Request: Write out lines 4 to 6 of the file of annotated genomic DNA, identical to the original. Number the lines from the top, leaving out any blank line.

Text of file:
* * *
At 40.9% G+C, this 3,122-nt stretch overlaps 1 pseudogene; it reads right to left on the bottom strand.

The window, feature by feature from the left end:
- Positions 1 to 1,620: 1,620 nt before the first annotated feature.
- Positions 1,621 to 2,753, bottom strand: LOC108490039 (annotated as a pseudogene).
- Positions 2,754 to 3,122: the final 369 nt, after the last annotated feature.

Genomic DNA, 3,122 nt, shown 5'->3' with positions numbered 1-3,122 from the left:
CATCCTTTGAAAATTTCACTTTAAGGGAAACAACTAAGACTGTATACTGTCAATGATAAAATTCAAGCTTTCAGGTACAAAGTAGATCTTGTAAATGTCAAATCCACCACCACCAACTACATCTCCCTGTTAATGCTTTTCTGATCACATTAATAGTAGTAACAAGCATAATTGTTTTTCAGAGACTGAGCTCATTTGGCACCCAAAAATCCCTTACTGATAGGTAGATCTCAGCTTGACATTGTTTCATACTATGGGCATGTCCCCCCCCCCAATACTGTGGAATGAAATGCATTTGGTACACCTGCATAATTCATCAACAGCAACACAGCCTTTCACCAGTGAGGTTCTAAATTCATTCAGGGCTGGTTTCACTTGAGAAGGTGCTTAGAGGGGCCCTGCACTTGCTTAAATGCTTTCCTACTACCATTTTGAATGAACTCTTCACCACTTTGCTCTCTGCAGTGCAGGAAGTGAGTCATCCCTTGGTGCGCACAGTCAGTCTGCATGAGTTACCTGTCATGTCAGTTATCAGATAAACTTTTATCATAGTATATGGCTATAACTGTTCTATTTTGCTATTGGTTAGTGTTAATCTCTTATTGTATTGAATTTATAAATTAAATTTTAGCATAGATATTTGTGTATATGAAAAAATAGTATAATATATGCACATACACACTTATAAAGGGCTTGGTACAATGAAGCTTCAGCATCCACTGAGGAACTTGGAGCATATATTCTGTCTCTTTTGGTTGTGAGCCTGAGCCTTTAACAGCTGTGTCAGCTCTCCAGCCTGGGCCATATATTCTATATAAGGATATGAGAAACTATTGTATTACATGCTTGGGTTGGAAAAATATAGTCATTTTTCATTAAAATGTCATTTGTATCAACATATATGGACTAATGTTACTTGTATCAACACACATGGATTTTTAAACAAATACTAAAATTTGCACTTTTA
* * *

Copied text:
- Positions 1,621 to 2,753, bottom strand: LOC108490039 (annotated as a pseudogene).
- Positions 2,754 to 3,122: the final 369 nt, after the last annotated feature.

Genomic DNA, 3,122 nt, shown 5'->3' with positions numbered 1-3,122 from the left: